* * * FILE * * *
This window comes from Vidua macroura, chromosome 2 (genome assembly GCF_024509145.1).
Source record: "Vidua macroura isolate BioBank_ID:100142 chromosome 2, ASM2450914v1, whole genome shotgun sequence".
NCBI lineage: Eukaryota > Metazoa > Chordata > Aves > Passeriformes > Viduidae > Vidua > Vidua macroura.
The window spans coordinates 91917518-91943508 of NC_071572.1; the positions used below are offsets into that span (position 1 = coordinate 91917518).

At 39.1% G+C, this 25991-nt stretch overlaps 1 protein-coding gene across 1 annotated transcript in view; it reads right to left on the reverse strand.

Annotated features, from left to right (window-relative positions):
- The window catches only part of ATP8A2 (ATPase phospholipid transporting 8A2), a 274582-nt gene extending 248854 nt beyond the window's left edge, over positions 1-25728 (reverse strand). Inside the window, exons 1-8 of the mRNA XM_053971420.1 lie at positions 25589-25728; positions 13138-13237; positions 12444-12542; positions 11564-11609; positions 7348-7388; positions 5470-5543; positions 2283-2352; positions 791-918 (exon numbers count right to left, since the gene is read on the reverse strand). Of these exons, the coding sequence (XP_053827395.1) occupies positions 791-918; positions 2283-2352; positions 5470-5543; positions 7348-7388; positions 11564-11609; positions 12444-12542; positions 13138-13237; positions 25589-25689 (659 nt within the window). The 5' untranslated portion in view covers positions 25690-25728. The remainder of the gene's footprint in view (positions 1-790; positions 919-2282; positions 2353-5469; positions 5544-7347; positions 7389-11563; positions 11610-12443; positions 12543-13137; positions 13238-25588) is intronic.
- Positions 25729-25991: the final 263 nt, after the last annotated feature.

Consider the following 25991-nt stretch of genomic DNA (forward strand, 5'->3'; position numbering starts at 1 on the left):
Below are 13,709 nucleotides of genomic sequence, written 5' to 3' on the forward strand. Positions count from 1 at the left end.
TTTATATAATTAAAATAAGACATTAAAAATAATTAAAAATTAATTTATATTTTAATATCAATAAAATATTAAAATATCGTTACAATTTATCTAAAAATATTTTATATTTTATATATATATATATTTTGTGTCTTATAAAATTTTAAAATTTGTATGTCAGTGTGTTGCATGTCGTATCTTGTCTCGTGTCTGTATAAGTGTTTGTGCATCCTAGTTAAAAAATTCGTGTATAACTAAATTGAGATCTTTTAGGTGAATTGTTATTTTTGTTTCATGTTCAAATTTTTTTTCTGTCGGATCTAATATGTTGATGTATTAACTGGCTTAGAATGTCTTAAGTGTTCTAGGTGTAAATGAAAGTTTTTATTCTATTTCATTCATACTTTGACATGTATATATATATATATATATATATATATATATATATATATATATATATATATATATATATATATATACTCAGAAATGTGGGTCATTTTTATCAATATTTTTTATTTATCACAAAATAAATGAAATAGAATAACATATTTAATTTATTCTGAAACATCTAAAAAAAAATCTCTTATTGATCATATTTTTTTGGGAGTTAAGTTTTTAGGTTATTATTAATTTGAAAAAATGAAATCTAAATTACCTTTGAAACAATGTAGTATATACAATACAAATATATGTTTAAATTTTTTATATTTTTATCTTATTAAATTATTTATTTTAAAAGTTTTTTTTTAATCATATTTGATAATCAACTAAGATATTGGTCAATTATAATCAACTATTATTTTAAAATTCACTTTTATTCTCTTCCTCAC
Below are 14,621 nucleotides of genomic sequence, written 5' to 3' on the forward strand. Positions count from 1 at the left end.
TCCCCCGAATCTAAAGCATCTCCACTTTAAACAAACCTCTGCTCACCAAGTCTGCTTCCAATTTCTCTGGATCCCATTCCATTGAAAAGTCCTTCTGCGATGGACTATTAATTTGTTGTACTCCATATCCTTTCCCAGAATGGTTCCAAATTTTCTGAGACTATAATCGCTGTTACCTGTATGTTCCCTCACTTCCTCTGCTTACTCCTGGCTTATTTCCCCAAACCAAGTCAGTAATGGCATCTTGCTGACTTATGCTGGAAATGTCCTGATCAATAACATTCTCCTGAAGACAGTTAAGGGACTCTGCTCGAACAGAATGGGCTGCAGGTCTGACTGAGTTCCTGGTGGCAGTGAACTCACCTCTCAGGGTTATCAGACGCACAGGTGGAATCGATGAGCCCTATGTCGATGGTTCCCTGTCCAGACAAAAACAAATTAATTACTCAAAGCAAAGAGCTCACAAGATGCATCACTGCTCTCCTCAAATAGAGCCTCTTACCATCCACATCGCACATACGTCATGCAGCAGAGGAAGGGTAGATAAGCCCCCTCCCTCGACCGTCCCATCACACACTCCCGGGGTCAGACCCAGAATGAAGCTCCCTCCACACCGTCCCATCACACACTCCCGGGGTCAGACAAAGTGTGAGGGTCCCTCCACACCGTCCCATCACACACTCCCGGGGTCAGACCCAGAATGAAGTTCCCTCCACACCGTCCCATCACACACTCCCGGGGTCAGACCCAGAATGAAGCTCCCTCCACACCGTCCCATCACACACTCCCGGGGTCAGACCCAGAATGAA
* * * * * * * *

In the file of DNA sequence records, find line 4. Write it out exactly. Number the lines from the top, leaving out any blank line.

The window spans coordinates 91917518-91943508 of NC_071572.1; the positions used below are offsets into that span (position 1 = coordinate 91917518).